Web design is still viable as a profession to those who are willing to learn new ideas and incorporate them into their designs
According to a survey, 46 percent of small businesses don't have a website. Shocking, isn't it? You would have expected that the ever-growing need for an online presence would have geared small businesses to jump at it.
The internet has evolved a great deal since it was first launched back in the 80s. Back then, there was no such thing as a high-speed internet connection, hence the need for simplistic, text-based website with no variations in font, typography, layout or visual content.
Have you ever made a change to your site only to notice that moments later your conversion rates drop substantially? Was the change something minor? Perhaps you tweaked the color of an upgrade button, or you swapped out a font style? These seemingly minuscule alterations can have a massive impact on how people respond to your product.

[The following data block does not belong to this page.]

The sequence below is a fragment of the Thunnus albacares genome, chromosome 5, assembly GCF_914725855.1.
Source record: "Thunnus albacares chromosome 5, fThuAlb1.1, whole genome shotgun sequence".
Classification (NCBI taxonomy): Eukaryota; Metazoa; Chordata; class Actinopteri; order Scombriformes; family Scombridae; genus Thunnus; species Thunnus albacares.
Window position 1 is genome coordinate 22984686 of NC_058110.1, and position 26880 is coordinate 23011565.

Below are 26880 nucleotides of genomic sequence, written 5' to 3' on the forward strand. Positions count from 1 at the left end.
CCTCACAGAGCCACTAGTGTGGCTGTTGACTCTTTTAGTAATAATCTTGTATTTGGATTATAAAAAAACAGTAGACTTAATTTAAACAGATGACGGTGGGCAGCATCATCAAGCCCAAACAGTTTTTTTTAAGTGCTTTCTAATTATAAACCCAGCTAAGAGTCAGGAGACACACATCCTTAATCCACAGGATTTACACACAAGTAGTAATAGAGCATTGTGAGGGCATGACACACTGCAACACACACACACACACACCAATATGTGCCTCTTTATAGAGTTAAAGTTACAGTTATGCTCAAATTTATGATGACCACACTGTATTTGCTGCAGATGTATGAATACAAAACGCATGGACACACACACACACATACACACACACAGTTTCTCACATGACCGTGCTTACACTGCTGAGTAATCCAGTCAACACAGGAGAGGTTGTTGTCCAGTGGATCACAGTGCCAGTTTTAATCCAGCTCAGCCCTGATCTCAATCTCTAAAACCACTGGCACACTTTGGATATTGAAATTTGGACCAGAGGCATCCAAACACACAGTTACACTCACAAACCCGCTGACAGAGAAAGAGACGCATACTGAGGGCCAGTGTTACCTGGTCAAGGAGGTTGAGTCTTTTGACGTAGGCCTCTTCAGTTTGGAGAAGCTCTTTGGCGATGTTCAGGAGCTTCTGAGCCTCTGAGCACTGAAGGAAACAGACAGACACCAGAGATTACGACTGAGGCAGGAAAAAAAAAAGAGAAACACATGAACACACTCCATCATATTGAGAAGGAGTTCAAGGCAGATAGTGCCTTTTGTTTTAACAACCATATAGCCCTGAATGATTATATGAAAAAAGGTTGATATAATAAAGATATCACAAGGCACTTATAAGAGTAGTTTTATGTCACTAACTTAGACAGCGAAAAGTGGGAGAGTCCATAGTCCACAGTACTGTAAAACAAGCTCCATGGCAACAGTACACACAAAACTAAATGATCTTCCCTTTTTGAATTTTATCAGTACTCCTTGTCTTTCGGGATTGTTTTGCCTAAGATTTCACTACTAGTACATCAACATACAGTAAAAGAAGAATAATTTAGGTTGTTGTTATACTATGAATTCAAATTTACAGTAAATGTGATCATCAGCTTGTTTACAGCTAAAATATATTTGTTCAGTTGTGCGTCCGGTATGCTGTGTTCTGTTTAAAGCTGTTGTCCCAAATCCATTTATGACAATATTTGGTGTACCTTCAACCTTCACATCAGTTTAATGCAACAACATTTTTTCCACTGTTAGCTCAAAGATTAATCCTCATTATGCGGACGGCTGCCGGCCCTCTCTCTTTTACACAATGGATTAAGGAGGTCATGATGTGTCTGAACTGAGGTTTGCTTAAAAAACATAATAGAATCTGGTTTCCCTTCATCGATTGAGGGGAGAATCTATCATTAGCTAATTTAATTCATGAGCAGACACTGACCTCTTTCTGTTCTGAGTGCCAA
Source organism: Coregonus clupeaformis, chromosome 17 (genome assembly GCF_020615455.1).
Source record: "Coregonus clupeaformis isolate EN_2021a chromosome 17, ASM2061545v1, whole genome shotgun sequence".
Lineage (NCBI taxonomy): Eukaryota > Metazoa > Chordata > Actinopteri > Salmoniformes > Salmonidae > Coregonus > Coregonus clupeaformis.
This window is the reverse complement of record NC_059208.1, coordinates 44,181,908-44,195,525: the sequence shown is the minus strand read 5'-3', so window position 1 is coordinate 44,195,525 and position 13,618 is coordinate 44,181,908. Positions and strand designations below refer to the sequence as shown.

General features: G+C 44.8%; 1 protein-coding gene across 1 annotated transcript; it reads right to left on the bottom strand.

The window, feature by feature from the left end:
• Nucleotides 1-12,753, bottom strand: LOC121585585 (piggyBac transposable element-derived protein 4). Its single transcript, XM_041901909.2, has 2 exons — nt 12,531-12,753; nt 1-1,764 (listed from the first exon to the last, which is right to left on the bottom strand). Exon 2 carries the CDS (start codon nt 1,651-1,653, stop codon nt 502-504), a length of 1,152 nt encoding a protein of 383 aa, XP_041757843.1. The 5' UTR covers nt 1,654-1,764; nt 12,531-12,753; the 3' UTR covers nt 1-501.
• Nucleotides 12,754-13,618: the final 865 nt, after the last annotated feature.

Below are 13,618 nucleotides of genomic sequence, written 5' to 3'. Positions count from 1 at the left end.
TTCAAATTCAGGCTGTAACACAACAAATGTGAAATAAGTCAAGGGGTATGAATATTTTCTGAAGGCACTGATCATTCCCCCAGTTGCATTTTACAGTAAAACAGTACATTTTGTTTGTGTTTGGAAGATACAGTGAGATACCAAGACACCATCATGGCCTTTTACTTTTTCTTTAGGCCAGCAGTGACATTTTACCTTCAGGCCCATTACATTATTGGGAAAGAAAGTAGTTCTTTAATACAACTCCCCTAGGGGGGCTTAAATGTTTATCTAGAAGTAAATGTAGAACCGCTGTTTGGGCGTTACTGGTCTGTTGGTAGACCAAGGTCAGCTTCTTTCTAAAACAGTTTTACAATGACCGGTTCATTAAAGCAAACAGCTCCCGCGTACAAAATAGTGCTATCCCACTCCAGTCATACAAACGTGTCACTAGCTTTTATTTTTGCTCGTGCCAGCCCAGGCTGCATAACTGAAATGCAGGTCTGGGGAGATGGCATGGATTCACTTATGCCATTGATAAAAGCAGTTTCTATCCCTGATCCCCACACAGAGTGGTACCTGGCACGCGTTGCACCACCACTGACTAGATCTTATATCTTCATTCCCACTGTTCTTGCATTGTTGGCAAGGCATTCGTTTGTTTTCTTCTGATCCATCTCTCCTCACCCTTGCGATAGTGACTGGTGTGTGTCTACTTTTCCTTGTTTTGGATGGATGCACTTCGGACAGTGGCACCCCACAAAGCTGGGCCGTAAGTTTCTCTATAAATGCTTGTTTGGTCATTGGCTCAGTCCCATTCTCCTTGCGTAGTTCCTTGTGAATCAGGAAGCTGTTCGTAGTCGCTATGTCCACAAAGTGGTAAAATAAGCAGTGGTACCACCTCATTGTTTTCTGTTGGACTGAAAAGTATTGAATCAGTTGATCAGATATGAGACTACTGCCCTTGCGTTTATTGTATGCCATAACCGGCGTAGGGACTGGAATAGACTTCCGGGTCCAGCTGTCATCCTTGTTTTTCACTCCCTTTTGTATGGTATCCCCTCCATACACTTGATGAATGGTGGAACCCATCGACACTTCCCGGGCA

Enjoy. Now, again - I can't even dare to say that I know what web designers are going through. Demanding clients, incompatible
Whether you're designing your own website or hiring a developer, it's important to know exactly what you want from your website
When creating a website, a lot of small business owners create basically an online business card: a website with a company name, a list of services, and a phone number. Maybe they even add a link to their yelp page and Facebook account.
Michael Priyev, manager at web design company Toggle Web Media says: "If there is a secret to becoming successful in business